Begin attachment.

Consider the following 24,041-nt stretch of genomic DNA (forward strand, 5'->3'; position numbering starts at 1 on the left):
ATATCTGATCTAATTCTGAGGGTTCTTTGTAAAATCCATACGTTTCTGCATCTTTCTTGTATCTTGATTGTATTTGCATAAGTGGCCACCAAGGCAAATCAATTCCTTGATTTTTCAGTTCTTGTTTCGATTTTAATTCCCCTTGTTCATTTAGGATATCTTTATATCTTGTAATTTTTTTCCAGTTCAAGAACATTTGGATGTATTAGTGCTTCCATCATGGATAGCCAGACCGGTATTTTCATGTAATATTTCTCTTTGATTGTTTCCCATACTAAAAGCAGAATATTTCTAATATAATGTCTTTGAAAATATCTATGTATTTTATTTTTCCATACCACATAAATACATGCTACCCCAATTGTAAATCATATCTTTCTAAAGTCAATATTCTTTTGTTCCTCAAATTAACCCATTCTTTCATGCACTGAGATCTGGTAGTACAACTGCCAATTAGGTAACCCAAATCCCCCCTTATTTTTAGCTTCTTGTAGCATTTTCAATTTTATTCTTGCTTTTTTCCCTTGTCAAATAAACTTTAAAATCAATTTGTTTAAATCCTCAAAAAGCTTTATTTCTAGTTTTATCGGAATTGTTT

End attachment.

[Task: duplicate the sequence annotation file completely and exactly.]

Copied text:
Consider the following 24,041-nt stretch of genomic DNA (forward strand, 5'->3'; position numbering starts at 1 on the left):
ATATCTGATCTAATTCTGAGGGTTCTTTGTAAAATCCATACGTTTCTGCATCTTTCTTGTATCTTGATTGTATTTGCATAAGTGGCCACCAAGGCAAATCAATTCCTTGATTTTTCAGTTCTTGTTTCGATTTTAATTCCCCTTGTTCATTTAGGATATCTTTATATCTTGTAATTTTTTTCCAGTTCAAGAACATTTGGATGTATTAGTGCTTCCATCATGGATAGCCAGACCGGTATTTTCATGTAATATTTCTCTTTGATTGTTTCCCATACTAAAAGCAGAATATTTCTAATATAATGTCTTTGAAAATATCTATGTATTTTATTTTTCCATACCACATAAATACATGCTACCCCAATTGTAAATCATATCTTTCTAAAGTCAATATTCTTTTGTTCCTCAAATTAACCCATTCTTTCATGCACTGAGATCTGGTAGTACAACTGCCAATTAGGTAACCCAAATCCCCCCTTATTTTTAGCTTCTTGTAGCATTTTCAATTTTATTCTTGCTTTTTTCCCTTGTCAAATAAACTTTAAAATCAATTTGTTTAAATCCTCAAAAAGCTTTATTTCTAGTTTTATCGGAATTGTTT